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Sunday, 24 May 2015

"I was never going to go, if I waited for someone to go with me"

Tallinn, Estonia
As much as I love solo travel and as much as I promote it to others, there are times when I run into the most bizarre situations. Situations so uncomfortable and strange that I'm wondering what the heck I am doing in this random country all alone!

This was one of those times...

Vilnius, Lithuania


For those who know me or have had the unfortunate experience of being around me on a cold winter's day, you will know how much I absolutely detest cold temperatures.

I often day dream about snowy mountains and charming little villages with beautiful white covered trees and catching magical snowflakes on my mittens. The reality is so very different and so very ugly. I am one hundred percent, a bright, colourful, sunshine, heat loving kinda gal. I do not mix well with the cold whatsoever. And yet, I always seem to find myself in cold destinations, bundled up more than a five year old about to spend the day making snow forts. While the setting is beautiful, no doubt, the reality of the coldness sets in and I find myself thinking, "What the heck am I doing here!?".

This was my trip to the Baltic States - A mix of beautiful destinations, rich history, and a freezing cold girl left wandering around the windy, frosty streets dreaming and promising myself that my next trip would include a beach and swimsuit!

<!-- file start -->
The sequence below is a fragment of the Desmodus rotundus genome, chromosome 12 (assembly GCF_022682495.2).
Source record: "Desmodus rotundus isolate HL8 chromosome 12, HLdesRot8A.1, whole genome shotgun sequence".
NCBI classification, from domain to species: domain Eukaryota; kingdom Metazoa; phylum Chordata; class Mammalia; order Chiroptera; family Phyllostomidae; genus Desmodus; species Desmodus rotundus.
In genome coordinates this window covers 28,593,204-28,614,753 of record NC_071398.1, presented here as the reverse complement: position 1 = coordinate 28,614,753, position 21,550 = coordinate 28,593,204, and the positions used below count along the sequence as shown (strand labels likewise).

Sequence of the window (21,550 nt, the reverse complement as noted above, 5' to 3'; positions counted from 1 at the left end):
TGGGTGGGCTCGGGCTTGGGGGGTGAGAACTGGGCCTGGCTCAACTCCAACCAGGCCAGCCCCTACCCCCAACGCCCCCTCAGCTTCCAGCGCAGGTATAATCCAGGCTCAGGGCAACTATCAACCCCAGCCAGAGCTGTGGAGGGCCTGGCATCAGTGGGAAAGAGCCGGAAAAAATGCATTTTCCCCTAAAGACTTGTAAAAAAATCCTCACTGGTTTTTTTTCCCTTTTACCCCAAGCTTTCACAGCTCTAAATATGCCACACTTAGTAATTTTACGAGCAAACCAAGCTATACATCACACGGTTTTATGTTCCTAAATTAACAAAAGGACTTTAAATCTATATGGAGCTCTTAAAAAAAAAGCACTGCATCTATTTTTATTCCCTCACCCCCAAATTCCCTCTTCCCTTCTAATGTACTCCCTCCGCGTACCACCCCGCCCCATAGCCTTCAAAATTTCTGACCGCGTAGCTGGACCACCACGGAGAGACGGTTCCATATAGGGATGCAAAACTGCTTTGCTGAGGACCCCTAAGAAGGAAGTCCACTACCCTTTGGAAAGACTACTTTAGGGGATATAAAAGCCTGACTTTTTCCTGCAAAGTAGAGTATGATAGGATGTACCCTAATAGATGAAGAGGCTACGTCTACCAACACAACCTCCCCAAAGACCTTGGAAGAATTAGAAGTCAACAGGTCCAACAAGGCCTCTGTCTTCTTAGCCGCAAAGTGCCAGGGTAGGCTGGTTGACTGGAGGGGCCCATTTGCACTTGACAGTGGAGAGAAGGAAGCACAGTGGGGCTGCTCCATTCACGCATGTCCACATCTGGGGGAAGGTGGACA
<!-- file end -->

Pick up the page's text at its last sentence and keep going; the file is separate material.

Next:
Despite the unfortunate timing (that being the dead of winter), I am happy I was able to visit this unique part of North Eastern Europe. After returning from Christmas in Canada, a near missed flight in Zurich and lost luggage in Milan, I finally made it to Vilnius, Lithuania - just in time to ring in the New Year.
Vilnius, Lithuania

I stayed at a charming, family owned hostel and bunked in the attic. Strategically I chose the bed next to the space heater, snuck the blankets from the free beds and placed on my body every article of clothing I had in my little carry on bag. I was in for a cold week and another crazy solo adventure.

The owner of my hostel - a young Lithuania single Mom, made my stay so enjoyable. She and her two sons prepared traditional Lithuanian treats and along with fellow hostel guests from Mexico, Sweden, Brazil and the Philippines, we had an international potluck, followed by story telling, traditional board games, and champagne in the park with fireworks above to ring in the New Year. January 1st marked Lithuania switching to the Euro. This meant that all of the local banks also put on their own light shows and celebrations. It also meant that ATMs and trying to figure out how to pay for things became total chaos as the old currency immediately became useless (a fact I didn't know until that night).
Vilnius, Lithuania
The beauty of traveling solo is that you have these amazing experiences with complete strangers who are from totally different walks of life.